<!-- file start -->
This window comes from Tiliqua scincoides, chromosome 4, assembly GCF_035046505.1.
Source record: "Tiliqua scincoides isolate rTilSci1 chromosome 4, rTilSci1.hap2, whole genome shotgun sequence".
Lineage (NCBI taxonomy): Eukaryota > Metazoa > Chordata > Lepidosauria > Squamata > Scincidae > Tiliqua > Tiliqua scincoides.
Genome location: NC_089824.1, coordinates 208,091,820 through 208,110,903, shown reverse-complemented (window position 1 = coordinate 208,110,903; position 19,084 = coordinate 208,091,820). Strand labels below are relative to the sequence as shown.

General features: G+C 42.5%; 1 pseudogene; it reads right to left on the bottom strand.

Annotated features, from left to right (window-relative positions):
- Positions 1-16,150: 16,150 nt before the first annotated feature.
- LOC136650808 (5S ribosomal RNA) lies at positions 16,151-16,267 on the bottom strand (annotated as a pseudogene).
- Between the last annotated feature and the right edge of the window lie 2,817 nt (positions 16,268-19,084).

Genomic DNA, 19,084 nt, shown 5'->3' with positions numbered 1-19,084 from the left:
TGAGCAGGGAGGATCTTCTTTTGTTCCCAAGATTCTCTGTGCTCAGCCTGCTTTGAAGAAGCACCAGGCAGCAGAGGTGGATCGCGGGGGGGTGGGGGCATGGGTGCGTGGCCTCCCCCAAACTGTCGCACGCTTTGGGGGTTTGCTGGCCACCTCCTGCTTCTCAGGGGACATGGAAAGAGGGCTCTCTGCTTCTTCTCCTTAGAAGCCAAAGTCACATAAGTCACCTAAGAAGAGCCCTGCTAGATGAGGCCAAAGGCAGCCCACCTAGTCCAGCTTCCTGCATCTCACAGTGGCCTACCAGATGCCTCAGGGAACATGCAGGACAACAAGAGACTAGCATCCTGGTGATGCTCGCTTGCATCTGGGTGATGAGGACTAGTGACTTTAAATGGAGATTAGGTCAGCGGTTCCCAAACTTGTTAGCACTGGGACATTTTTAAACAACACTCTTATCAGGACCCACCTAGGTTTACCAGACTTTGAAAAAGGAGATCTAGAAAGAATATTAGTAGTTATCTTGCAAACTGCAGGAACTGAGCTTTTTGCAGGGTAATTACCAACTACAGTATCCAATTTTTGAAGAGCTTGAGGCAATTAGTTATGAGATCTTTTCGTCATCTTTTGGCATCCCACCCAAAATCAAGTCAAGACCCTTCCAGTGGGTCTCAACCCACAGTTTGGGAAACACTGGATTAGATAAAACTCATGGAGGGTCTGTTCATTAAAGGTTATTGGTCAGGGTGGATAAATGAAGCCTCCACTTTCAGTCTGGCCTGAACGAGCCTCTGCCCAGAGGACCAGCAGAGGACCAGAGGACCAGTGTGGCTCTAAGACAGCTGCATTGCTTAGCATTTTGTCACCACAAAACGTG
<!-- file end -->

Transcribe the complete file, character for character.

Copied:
This window comes from Tiliqua scincoides, chromosome 4, assembly GCF_035046505.1.
Source record: "Tiliqua scincoides isolate rTilSci1 chromosome 4, rTilSci1.hap2, whole genome shotgun sequence".
Lineage (NCBI taxonomy): Eukaryota > Metazoa > Chordata > Lepidosauria > Squamata > Scincidae > Tiliqua > Tiliqua scincoides.
Genome location: NC_089824.1, coordinates 208,091,820 through 208,110,903, shown reverse-complemented (window position 1 = coordinate 208,110,903; position 19,084 = coordinate 208,091,820). Strand labels below are relative to the sequence as shown.

General features: G+C 42.5%; 1 pseudogene; it reads right to left on the bottom strand.

Annotated features, from left to right (window-relative positions):
- Positions 1-16,150: 16,150 nt before the first annotated feature.
- LOC136650808 (5S ribosomal RNA) lies at positions 16,151-16,267 on the bottom strand (annotated as a pseudogene).
- Between the last annotated feature and the right edge of the window lie 2,817 nt (positions 16,268-19,084).

Genomic DNA, 19,084 nt, shown 5'->3' with positions numbered 1-19,084 from the left:
TGAGCAGGGAGGATCTTCTTTTGTTCCCAAGATTCTCTGTGCTCAGCCTGCTTTGAAGAAGCACCAGGCAGCAGAGGTGGATCGCGGGGGGGTGGGGGCATGGGTGCGTGGCCTCCCCCAAACTGTCGCACGCTTTGGGGGTTTGCTGGCCACCTCCTGCTTCTCAGGGGACATGGAAAGAGGGCTCTCTGCTTCTTCTCCTTAGAAGCCAAAGTCACATAAGTCACCTAAGAAGAGCCCTGCTAGATGAGGCCAAAGGCAGCCCACCTAGTCCAGCTTCCTGCATCTCACAGTGGCCTACCAGATGCCTCAGGGAACATGCAGGACAACAAGAGACTAGCATCCTGGTGATGCTCGCTTGCATCTGGGTGATGAGGACTAGTGACTTTAAATGGAGATTAGGTCAGCGGTTCCCAAACTTGTTAGCACTGGGACATTTTTAAACAACACTCTTATCAGGACCCACCTAGGTTTACCAGACTTTGAAAAAGGAGATCTAGAAAGAATATTAGTAGTTATCTTGCAAACTGCAGGAACTGAGCTTTTTGCAGGGTAATTACCAACTACAGTATCCAATTTTTGAAGAGCTTGAGGCAATTAGTTATGAGATCTTTTCGTCATCTTTTGGCATCCCACCCAAAATCAAGTCAAGACCCTTCCAGTGGGTCTCAACCCACAGTTTGGGAAACACTGGATTAGATAAAACTCATGGAGGGTCTGTTCATTAAAGGTTATTGGTCAGGGTGGATAAATGAAGCCTCCACTTTCAGTCTGGCCTGAACGAGCCTCTGCCCAGAGGACCAGCAGAGGACCAGAGGACCAGTGTGGCTCTAAGACAGCTGCATTGCTTAGCATTTTGTCACCACAAAACGTG